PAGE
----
mot juste

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English[edit]

Etymology[edit]

Borrowed from French mot juste.

Pronunciation[edit]

  • (UK) IPA(key): /məʊˈʒuːst/ (or as French, below)

Noun[edit]

mot juste (plural mots justes)

  1. The perfectly appropriate word or phrase for the situation.
    • 1960, P. G. Wodehouse, Jeeves in the Offing, chapter V:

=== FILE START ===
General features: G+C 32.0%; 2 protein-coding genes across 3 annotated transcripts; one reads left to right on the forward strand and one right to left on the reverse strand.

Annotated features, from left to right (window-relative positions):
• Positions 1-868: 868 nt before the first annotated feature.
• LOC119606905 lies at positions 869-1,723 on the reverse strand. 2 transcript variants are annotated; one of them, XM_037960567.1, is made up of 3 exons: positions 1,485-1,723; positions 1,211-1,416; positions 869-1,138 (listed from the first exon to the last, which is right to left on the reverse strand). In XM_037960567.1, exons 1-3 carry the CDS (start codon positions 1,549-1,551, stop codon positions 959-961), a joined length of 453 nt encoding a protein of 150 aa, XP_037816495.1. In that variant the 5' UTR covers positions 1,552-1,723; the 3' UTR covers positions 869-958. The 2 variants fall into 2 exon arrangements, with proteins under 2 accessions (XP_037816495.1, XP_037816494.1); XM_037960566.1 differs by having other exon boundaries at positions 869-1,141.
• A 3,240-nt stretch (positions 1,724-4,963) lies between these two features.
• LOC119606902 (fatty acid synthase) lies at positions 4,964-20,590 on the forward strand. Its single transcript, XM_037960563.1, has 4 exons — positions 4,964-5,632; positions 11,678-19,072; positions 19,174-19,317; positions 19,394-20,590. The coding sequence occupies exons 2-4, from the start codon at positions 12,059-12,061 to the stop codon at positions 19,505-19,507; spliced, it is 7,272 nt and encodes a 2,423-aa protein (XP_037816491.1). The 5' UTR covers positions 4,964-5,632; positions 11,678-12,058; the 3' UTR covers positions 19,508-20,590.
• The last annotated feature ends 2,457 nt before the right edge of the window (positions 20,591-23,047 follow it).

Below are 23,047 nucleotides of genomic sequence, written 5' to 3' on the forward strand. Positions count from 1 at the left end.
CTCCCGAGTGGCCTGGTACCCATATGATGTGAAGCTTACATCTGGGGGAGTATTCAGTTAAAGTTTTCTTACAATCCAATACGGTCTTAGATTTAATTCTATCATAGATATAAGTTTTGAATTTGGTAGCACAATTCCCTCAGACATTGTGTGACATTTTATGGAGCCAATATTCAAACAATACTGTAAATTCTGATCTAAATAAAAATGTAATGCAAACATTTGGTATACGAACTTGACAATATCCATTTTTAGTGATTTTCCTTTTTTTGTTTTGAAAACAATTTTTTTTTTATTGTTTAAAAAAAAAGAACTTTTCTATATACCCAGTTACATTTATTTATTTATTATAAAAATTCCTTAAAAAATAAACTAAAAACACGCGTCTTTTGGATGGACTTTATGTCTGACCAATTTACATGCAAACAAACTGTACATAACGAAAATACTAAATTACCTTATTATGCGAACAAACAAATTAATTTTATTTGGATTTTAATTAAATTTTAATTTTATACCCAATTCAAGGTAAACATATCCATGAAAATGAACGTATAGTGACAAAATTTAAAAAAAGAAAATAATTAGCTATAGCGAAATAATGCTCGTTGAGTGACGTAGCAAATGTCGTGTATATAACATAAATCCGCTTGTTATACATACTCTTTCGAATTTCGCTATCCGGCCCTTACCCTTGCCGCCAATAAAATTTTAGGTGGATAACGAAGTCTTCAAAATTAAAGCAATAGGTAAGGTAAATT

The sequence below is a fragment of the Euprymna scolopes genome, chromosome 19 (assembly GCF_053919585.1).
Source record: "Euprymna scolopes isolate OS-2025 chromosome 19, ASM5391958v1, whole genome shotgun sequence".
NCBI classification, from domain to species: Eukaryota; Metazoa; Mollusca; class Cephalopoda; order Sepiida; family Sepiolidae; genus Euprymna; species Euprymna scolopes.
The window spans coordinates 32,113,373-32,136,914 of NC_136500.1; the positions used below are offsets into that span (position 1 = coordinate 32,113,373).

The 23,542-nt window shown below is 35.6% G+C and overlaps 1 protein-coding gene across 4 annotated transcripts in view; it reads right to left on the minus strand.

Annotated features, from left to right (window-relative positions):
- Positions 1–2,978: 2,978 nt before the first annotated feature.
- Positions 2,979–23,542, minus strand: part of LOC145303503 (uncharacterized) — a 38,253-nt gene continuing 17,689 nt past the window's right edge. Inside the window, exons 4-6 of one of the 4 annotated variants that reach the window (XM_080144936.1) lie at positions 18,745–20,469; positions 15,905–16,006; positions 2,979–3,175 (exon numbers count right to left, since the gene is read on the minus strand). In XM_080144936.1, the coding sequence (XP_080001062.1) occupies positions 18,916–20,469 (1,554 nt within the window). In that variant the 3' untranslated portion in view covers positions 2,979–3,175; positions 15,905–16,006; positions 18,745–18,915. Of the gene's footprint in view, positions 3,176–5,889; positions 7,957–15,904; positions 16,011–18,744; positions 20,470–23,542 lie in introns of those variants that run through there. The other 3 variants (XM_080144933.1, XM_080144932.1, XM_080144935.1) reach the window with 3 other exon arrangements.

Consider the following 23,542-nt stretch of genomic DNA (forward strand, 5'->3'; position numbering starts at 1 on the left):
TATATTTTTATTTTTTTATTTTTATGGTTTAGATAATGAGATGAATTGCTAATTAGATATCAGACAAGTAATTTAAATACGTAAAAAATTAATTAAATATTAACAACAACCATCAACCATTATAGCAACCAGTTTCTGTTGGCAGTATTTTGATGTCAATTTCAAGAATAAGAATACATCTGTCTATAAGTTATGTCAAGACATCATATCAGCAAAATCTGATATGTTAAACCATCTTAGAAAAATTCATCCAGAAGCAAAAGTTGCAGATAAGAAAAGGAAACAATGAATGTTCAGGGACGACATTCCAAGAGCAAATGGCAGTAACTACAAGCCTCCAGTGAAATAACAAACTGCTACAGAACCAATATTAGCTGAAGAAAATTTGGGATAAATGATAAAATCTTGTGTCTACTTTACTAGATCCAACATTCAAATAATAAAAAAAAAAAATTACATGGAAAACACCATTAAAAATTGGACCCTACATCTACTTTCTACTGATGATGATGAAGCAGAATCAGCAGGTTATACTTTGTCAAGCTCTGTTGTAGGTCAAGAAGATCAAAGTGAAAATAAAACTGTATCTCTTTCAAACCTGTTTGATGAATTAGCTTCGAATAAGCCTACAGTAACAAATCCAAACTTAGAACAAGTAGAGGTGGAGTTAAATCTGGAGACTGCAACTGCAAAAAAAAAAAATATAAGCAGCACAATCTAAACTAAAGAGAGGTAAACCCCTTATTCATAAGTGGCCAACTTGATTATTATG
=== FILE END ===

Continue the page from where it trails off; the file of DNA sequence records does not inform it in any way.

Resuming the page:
She legged it, and for a moment silence reigned. Then Bobbie said, “Phew!” and I agreed that “Phew!” was the mot juste.
    • 2014 March 23, David Streitfeld, “Web Fiction, Serialized and Social”, in New York Times[1]:
      Wattpad is not the sort of site where writers talk about suffering for their art or spend hours searching for the mot juste.

Translations[edit]


French[edit]

Pronunciation[edit]

Noun[edit]

mot juste m (plural mots justes)

  1. Exactly the right word or phrasing.

See also[edit]